Some users have asked me how they can protect themselves against identity theft. I have researched the topic for a while and found the following steps for you to shield yourself from possible identity theft.
Review your credit report periodically
The first step is to review your current credit report. There is a website sponsored by the 3 credit report companies: Equifax, TransUnion and Experian.
You can request a free credit report every year. When you get your credit report, review the report carefully and report any inaccurate info and unauthorized activity immediately. Remember to repeat this process every year.
Setup fraud alert
Once you have reviewed your current credit report, you can set up fraud alert. Equifax offers a free 90-day monitoring service.
You can renew it after the first 90 days. This service alerts you immediately when suspicious activity is found.
Security Freeze (not free)
If you are still paranoid about someone stealing your identity even after the aforementioned steps, you can freeze your credit report. This feature is not free for most states. This is probably the safest way to protect you from identity theft, but it also requires more work on your part. You need to contact the company and ask them to thaw your credit file whenever you want to apply for a new credit card or open a new bank account.
I recently changed my home wireless router’s encryption from WEP to WPA Personal. Most of my computers and wireless-enabled devices could connect without a problem except for an old set-top media player. The player did support WPA Personal, but it just wouldn’t connect. When I looked at the router’s status, I could see the player trying to connect. However, it only connected for a few seconds before suddenly disconnecting.
After I entered the passphrase several times, I then realized the media player only took a WPA key. There was no way to input a passphrase to the player. Some routers do generate the key for you, but mine does not support it. I needed a way to convert the passphrase to key.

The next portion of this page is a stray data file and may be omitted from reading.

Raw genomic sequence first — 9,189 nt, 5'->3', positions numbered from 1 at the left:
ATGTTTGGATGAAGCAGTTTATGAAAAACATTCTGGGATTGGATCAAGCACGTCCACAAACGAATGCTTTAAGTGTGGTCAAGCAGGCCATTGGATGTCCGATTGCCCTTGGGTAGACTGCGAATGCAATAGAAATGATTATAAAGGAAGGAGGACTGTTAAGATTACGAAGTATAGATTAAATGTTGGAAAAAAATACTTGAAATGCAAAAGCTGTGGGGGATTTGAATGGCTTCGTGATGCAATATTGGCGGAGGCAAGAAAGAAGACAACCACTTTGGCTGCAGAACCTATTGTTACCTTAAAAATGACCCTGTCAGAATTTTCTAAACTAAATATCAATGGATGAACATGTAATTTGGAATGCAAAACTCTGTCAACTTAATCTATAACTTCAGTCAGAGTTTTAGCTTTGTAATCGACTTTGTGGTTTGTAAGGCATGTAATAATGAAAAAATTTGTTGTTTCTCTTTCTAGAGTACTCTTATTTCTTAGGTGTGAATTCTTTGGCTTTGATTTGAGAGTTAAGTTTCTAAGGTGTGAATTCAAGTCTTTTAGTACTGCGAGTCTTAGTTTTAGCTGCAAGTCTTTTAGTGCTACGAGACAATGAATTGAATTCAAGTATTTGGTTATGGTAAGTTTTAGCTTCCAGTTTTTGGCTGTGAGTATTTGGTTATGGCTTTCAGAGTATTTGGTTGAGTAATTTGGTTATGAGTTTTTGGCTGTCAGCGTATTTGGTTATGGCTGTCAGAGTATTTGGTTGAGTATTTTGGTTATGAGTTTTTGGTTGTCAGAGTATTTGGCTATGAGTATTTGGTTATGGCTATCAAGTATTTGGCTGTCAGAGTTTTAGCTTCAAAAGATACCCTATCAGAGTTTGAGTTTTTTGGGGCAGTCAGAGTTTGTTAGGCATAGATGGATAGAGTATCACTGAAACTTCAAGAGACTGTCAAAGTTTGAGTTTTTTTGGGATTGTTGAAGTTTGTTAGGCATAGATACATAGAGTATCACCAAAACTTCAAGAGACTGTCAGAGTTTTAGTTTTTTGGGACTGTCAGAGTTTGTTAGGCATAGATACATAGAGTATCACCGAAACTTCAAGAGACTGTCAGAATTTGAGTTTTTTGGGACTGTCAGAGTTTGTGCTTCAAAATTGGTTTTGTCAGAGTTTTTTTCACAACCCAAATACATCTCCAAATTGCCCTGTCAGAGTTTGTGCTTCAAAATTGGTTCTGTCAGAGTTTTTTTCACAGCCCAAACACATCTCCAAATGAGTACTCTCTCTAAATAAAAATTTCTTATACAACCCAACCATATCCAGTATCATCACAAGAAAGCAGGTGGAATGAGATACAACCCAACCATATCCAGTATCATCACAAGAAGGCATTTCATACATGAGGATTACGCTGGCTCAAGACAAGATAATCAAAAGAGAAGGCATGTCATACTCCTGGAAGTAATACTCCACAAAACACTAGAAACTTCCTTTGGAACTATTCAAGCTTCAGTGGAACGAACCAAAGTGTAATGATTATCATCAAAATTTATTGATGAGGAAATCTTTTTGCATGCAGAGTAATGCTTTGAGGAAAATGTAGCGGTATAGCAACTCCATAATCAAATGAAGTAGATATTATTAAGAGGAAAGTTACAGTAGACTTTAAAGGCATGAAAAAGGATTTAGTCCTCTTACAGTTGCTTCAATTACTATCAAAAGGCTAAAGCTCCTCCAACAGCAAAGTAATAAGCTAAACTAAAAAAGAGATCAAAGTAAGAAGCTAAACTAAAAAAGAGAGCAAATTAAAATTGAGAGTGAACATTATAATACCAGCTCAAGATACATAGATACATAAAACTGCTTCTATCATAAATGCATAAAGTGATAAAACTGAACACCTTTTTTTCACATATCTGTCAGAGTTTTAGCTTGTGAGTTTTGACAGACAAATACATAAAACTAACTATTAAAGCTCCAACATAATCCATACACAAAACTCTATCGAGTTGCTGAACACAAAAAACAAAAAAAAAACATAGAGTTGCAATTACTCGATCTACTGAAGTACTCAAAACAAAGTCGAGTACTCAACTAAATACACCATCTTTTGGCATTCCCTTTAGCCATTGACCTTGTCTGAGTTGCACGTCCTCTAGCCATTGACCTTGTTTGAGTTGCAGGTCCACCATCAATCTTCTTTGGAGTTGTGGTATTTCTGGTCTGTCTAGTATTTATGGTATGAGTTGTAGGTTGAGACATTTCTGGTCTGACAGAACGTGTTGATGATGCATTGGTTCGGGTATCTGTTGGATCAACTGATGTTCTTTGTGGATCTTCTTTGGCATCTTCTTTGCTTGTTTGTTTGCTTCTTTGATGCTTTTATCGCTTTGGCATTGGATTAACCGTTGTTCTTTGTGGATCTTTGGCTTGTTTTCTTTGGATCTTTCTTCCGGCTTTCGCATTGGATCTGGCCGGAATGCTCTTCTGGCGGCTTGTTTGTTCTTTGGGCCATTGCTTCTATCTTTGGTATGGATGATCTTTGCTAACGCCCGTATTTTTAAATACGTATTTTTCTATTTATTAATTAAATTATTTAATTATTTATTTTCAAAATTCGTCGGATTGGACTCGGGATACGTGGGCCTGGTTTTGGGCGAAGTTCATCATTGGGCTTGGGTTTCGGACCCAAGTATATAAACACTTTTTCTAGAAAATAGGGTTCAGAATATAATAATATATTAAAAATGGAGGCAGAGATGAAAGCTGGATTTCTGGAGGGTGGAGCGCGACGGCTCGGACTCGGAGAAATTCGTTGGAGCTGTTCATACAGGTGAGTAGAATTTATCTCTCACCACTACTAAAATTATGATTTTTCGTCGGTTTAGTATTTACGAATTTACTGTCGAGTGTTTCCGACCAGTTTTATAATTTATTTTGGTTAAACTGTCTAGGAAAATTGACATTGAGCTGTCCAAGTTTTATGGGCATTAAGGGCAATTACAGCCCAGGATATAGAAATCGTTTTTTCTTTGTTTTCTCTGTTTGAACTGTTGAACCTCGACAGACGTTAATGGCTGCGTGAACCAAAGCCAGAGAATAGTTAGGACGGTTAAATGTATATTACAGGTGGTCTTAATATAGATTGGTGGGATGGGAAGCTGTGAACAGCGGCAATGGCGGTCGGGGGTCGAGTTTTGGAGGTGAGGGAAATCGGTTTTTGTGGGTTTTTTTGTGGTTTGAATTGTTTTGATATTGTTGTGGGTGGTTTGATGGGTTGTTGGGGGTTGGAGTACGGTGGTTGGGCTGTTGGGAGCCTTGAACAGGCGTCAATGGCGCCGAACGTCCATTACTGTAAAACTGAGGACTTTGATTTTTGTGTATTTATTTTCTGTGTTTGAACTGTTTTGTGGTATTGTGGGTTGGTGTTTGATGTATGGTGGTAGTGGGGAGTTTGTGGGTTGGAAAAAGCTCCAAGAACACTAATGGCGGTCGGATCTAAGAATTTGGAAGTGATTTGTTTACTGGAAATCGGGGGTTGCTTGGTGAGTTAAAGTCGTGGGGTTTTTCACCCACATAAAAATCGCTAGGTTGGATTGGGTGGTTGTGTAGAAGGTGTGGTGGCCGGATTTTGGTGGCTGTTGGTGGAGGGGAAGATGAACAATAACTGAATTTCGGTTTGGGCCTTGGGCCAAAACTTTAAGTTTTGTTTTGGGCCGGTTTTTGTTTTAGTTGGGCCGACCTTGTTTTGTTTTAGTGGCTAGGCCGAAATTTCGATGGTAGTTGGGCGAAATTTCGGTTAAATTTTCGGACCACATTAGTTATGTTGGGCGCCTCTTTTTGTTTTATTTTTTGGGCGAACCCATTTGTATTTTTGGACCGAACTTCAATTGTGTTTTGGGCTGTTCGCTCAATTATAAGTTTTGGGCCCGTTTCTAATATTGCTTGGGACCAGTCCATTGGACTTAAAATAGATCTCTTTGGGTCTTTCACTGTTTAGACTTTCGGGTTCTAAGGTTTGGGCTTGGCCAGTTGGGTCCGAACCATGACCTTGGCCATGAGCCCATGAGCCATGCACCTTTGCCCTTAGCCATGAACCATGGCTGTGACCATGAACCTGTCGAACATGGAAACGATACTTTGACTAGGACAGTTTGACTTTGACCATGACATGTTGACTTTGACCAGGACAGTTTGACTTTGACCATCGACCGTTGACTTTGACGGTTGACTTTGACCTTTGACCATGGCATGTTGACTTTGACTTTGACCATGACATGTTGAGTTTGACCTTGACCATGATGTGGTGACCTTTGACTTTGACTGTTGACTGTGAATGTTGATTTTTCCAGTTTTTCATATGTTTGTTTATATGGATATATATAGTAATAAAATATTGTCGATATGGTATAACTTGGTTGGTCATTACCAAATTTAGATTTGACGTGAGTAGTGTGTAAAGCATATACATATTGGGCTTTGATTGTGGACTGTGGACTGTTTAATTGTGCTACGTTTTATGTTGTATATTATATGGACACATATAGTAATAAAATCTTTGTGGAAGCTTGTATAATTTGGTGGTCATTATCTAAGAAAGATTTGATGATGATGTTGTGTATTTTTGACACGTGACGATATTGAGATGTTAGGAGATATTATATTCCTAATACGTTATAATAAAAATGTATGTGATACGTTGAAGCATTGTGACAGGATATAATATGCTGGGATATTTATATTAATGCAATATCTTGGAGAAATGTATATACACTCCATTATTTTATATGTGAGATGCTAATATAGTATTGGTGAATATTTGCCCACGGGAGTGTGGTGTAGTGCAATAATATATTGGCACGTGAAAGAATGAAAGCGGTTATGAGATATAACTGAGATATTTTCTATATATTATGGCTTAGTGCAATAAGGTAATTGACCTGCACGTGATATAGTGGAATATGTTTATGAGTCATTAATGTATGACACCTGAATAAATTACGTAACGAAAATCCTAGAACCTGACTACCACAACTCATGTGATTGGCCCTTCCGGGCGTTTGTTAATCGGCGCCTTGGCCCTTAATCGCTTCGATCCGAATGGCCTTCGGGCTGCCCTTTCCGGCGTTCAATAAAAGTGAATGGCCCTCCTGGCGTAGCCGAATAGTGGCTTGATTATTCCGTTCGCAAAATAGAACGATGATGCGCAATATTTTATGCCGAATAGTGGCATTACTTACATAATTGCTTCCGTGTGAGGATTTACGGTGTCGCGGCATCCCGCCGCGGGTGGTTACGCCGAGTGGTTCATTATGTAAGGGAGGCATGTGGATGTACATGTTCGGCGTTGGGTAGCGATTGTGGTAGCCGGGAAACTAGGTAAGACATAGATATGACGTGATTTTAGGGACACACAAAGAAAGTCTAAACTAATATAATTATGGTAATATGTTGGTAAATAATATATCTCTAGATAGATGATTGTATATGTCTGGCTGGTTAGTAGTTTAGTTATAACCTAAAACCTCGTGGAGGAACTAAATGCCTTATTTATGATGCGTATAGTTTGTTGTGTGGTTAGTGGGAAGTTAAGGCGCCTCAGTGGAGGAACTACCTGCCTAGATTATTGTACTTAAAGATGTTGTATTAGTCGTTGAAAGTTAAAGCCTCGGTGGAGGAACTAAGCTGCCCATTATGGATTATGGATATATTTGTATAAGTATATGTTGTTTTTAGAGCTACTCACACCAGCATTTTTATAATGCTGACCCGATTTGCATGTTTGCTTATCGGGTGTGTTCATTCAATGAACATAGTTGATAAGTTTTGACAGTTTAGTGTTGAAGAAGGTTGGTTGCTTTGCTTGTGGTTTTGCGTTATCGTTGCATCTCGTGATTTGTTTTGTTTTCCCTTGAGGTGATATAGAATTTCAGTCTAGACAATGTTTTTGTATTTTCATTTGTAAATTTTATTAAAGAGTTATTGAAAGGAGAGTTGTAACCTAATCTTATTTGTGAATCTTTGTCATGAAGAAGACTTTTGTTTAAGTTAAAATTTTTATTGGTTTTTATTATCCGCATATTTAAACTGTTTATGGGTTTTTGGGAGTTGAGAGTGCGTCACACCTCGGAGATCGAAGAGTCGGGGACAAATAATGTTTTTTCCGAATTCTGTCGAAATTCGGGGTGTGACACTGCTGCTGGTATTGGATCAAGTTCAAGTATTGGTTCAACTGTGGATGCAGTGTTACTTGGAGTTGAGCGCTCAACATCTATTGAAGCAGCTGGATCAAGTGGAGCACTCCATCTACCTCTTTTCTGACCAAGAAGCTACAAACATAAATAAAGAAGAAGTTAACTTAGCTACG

WPA Passphrase to Key Calculation
After I entered the converted key into my media player, it connected to the wireless network and worked right away. This is very useful if you have wireless-enabled devices that only take a WPA key but not a passphrase.
McAfee released a virus definition file DAT 5958 today. After the virus definition file has been installed, it will identify a legit system file (svchost.exe) and move it to quarantine. As the file is an important system file, the system will not function properly without it. Major symptoms includes no network access and missing task bar.
I helped a user restore an affected computer. It was an XP computer with SP3 installed. Here are the steps to uninstall McAfee temporarily.
- Press F8 while the computer is booting and select safe mode.
- Press Ctrl+Alt+Del to bring up Windows Task Manager.
- Under Windows Task Manager, click on File -> New Task(Run…)
- Enter cmd and click on OK to bring up a command prompt.
- Type the following to restore svchost.exe
copy c:\windows\system32\dllcache\svchost.exe c:\windows\system32
- Type the following to reboot the system. Remember to boot to safe mode.
- Once the machine is booted to safe mode again. Bring up a command prompt.
- Type the following to enable the installer under safe mode.
REG ADD "HKLM\SYSTEM\CurrentControlSet\Control\SafeBoot\Minimal\MSIServer" /VE /T REG_SZ /F /D "Service"
net start msiserver
- Use Add/Remove Programs in control panel to uninstall McAfee VirusScan.
- Reboot the machine.
When I worked on the user’s machine, I was not aware of the new DAT file. Therefore, I just uninstalled McAfee. If you still want to keep McAfee, do not follow step 8 and 9 to uninstall McAfee VirusScan. McAfee has published an official workaround. Here is the link.
False positive detection of w32/wecorl.a in 5958 DAT
You can follow the link to download the new virus definition file 5959 and update the file instead of uninstalling McAfee VirusScan.